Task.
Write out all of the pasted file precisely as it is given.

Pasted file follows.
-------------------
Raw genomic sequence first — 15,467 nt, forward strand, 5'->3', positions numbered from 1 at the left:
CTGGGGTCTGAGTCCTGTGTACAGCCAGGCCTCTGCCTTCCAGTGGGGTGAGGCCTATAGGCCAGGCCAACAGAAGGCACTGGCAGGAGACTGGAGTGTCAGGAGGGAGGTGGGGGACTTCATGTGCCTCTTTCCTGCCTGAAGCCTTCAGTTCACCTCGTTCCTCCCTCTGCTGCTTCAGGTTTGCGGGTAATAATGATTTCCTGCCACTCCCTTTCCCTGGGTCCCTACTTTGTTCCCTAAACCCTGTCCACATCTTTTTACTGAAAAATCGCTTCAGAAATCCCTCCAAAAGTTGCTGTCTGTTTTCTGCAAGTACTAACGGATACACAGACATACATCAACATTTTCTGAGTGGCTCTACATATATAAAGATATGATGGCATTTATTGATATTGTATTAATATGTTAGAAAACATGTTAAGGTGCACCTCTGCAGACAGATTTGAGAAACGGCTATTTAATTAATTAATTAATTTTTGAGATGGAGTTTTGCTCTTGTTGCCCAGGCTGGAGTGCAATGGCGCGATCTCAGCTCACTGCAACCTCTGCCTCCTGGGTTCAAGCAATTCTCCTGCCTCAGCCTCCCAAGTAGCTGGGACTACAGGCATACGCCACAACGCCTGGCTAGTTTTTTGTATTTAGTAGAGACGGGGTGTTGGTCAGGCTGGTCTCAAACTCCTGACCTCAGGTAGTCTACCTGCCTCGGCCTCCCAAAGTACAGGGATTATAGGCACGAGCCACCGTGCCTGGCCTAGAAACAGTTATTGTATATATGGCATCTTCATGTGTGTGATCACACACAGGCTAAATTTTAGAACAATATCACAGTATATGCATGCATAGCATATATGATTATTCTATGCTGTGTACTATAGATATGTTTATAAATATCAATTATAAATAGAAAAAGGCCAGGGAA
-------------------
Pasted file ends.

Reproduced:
Raw genomic sequence first — 15,467 nt, forward strand, 5'->3', positions numbered from 1 at the left:
CTGGGGTCTGAGTCCTGTGTACAGCCAGGCCTCTGCCTTCCAGTGGGGTGAGGCCTATAGGCCAGGCCAACAGAAGGCACTGGCAGGAGACTGGAGTGTCAGGAGGGAGGTGGGGGACTTCATGTGCCTCTTTCCTGCCTGAAGCCTTCAGTTCACCTCGTTCCTCCCTCTGCTGCTTCAGGTTTGCGGGTAATAATGATTTCCTGCCACTCCCTTTCCCTGGGTCCCTACTTTGTTCCCTAAACCCTGTCCACATCTTTTTACTGAAAAATCGCTTCAGAAATCCCTCCAAAAGTTGCTGTCTGTTTTCTGCAAGTACTAACGGATACACAGACATACATCAACATTTTCTGAGTGGCTCTACATATATAAAGATATGATGGCATTTATTGATATTGTATTAATATGTTAGAAAACATGTTAAGGTGCACCTCTGCAGACAGATTTGAGAAACGGCTATTTAATTAATTAATTAATTTTTGAGATGGAGTTTTGCTCTTGTTGCCCAGGCTGGAGTGCAATGGCGCGATCTCAGCTCACTGCAACCTCTGCCTCCTGGGTTCAAGCAATTCTCCTGCCTCAGCCTCCCAAGTAGCTGGGACTACAGGCATACGCCACAACGCCTGGCTAGTTTTTTGTATTTAGTAGAGACGGGGTGTTGGTCAGGCTGGTCTCAAACTCCTGACCTCAGGTAGTCTACCTGCCTCGGCCTCCCAAAGTACAGGGATTATAGGCACGAGCCACCGTGCCTGGCCTAGAAACAGTTATTGTATATATGGCATCTTCATGTGTGTGATCACACACAGGCTAAATTTTAGAACAATATCACAGTATATGCATGCATAGCATATATGATTATTCTATGCTGTGTACTATAGATATGTTTATAAATATCAATTATAAATAGAAAAAGGCCAGGGAA